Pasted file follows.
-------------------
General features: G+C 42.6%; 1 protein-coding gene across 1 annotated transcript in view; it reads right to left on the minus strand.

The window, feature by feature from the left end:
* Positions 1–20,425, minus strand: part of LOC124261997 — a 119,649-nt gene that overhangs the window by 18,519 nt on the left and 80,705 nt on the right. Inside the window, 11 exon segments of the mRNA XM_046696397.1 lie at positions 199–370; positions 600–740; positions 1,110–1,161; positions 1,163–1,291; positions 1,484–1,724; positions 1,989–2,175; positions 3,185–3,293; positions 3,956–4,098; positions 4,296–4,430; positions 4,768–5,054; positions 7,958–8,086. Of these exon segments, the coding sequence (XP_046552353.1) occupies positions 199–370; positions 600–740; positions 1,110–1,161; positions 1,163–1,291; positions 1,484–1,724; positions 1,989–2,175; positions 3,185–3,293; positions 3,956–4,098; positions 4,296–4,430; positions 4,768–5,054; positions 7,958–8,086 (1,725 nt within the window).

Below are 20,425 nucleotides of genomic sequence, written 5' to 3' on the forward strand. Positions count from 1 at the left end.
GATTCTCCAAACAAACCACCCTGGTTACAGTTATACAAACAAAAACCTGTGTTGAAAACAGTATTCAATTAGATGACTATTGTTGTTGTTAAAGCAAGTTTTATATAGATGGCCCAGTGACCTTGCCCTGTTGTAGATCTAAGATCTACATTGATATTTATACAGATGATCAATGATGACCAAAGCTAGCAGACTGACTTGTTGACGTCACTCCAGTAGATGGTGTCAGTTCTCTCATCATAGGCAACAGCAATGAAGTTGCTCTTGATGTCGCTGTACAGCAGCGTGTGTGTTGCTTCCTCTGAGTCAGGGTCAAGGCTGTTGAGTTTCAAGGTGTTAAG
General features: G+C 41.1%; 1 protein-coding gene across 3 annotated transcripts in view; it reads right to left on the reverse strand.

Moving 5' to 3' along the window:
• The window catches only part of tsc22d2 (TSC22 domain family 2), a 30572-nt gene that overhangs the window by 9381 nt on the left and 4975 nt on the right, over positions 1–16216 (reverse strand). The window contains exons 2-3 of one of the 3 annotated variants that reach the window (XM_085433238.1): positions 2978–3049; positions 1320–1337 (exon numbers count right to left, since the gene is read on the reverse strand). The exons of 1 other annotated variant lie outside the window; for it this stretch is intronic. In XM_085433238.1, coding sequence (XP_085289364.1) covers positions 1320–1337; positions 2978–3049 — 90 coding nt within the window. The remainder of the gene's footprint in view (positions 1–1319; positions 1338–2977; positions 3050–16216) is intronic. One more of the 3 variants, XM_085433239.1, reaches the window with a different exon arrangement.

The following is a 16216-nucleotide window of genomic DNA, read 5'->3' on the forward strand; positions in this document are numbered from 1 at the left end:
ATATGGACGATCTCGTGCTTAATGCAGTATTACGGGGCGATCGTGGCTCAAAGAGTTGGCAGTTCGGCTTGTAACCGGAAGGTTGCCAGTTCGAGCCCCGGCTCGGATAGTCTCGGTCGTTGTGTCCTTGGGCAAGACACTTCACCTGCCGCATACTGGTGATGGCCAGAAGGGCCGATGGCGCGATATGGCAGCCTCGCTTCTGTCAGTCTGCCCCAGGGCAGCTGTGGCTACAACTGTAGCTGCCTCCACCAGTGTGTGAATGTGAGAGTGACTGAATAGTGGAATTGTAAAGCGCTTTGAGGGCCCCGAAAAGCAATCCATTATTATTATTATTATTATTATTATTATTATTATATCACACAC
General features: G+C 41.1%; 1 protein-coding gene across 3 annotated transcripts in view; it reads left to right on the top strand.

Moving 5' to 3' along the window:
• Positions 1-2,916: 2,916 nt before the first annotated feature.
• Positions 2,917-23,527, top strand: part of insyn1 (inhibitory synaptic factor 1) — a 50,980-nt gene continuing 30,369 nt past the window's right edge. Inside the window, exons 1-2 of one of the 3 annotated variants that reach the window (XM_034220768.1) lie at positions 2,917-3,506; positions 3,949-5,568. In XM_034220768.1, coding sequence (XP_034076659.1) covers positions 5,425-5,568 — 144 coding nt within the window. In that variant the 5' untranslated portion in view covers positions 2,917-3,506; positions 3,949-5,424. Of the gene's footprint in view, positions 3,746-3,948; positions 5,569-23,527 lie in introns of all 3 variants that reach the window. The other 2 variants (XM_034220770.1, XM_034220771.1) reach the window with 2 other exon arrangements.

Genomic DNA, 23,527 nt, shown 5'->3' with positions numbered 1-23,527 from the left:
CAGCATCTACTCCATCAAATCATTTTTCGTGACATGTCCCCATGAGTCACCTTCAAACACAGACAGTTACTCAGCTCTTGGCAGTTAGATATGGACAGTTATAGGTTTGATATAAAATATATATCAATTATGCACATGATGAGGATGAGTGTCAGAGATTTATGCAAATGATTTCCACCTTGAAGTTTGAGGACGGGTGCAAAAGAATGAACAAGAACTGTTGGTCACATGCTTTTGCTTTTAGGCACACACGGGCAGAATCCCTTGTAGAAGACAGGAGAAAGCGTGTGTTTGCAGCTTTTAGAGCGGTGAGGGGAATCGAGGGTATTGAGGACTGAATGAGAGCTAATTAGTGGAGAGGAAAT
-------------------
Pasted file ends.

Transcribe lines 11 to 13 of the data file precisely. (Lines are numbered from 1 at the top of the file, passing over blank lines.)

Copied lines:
General features: G+C 41.1%; 1 protein-coding gene across 3 annotated transcripts in view; it reads left to right on the top strand.

Moving 5' to 3' along the window:
• Positions 1-2,916: 2,916 nt before the first annotated feature.